MENU
Your location:

Blog

  • The Target 2 the heart of Europe

    The Target 2 the heart of Europe

    James Conway | | Economy
    Like with icebergs, the financial hazards you can see are manageable, the ones you can’t - lethal. And similarly for those in the crow’s nest of high finance, once you have spotted the hazard, it’s usually far too late to turn the ship.“TARGET2” is defined as “an interbank payment system ...
  • A Bottom Up Look at the Top Down

    A Bottom Up Look at the Top Down

    Ted Bromund | | Economy
    For a conservative non-economist, reading that IPPR has responded to Ryan Bourne and Thomas Oechsle’s report Small Is Best with the claim that small’s not best is the occasion for little more than a sigh. In the U.S., William Voegeli has had a big success with his book Never Enough: ...
  • U-turns show 'tax reform without tax cuts is a political disaster'

    U-turns show 'tax reform without tax cuts is a political disaster'

    Ryan Bourne | | Economy
    As soon as I heard about the Government's u-turns on the pasty and caravan taxes, I couldn't help but think of a key conclusion of the 2020 Tax Commission last week: 'tax reform without tax cuts is a political disaster.'Sure, opinion is divided today over whether the Government has done ...
  • A reply to IPPR on ‘Small is Best’

    A reply to IPPR on ‘Small is Best’

    Ryan Bourne | | Economy
    IPPR seem to have a dedicated CPS output response wing broadcasting on Left Foot Forward these days. Today, their Senior Economist Tony Dolphin has ‘unravelled’ the Centre for Policy Studies ‘voodoo economics bigging up small government.’ He is referring to our report, released today, which provides further statistical evidence that ...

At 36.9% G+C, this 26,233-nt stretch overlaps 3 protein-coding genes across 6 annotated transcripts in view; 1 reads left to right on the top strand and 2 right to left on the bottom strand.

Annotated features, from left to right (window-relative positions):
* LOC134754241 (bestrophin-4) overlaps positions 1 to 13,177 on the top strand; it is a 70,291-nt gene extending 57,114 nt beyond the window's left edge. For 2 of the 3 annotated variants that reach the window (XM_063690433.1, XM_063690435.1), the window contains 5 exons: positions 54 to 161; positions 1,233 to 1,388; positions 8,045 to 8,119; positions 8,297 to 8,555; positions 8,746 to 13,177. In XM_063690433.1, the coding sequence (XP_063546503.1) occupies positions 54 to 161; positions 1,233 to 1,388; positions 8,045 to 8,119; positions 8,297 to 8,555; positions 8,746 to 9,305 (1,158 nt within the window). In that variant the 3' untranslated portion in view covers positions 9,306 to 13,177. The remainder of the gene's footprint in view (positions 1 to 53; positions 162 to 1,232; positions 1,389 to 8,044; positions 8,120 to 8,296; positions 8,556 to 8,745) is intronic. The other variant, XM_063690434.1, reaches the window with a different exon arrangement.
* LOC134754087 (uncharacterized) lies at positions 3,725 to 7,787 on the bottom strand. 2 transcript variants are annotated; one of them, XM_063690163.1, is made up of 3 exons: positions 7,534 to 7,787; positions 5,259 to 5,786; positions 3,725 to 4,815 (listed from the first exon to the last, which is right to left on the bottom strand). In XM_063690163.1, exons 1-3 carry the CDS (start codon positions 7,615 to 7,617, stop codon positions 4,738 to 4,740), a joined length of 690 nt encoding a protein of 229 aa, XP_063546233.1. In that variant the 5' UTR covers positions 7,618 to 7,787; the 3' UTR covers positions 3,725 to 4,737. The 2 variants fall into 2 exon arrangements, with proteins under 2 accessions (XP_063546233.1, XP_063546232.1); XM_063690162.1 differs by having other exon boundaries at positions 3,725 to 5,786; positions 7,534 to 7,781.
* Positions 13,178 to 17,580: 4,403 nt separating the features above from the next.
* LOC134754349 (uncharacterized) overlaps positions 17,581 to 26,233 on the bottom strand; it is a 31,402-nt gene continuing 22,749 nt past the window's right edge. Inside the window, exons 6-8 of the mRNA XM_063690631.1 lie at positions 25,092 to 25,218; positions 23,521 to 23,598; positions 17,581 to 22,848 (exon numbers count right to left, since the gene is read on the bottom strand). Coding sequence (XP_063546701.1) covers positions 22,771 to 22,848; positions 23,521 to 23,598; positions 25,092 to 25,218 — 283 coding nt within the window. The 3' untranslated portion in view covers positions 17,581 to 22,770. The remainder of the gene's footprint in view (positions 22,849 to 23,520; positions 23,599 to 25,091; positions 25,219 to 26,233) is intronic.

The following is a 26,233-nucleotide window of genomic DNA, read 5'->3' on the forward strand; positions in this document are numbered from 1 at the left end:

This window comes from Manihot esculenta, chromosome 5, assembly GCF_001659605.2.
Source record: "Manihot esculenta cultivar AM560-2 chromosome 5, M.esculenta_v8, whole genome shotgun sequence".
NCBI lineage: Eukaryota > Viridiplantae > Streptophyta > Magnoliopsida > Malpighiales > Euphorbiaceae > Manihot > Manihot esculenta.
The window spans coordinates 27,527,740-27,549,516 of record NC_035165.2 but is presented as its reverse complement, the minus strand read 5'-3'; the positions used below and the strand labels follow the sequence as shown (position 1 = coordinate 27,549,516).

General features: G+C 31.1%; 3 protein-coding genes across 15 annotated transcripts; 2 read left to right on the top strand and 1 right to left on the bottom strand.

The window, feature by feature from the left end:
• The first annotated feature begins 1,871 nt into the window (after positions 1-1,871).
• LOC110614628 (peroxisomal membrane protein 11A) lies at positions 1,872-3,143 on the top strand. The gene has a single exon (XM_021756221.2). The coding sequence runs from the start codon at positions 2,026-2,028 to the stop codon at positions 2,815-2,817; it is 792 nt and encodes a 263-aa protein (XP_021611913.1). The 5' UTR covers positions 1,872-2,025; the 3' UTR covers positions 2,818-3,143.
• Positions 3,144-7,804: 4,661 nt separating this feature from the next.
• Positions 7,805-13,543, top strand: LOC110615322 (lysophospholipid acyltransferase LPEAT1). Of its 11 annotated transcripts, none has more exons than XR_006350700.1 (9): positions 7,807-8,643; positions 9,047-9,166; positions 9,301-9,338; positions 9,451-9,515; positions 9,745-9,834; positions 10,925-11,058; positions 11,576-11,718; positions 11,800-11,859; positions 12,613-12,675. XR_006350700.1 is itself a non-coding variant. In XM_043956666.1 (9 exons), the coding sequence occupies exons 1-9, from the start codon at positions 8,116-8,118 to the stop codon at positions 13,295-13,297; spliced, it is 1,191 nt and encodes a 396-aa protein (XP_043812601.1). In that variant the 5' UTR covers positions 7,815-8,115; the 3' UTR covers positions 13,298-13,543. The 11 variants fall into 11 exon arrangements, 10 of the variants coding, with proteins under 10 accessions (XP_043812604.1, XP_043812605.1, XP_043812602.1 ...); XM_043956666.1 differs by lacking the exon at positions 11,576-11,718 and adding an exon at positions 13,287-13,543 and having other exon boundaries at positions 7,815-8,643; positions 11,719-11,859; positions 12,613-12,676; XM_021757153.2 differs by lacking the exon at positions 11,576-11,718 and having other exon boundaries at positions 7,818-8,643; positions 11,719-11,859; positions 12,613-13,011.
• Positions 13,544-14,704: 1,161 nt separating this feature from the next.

• Davey joins the table in the Coalition's gamble with UK energy policy

    Davey joins the table in the Coalition's gamble with UK energy policy

    Tony Lodge | | Energy
    Writing in the early May edition of Liberal Democrat News the new Lib Dem Energy Secretary, Ed Davey, declared, “I was astonished to learn that we still get around a third of our electricity from coal and those power stations are coming to the end of their life, as are ...
  • Britain can't afford to drag down its best schools in the name of equality

    Britain can't afford to drag down its best schools in the name of equality

    Tom Burkard | | Social Policy
    It's hard to say whether Nick Clegg was playing to the gallery, or whether he honestly believes that universities should give preference to pupils from state schools.  If the Daily Telegraph poll is any indication, this kind of gesture politics won't even win over his Lib Dem constituents—over 88% agreed ...
  • The Coalition should implement no fault dismissal

    The Coalition should implement no fault dismissal

    Ryan Bourne | | Economy
    There’s evidence and principle to support no fault dismissalIt seems like the Beecroft Report is set to cause an almighty row within the Coalition. As all agreed on last night’s Newsnight discussion, the vast majority of the report is not contentious and is very similar to Dominic Raab's excellent CPS ...
  • Acropolis Now: reaching the point of criticality in the eurozone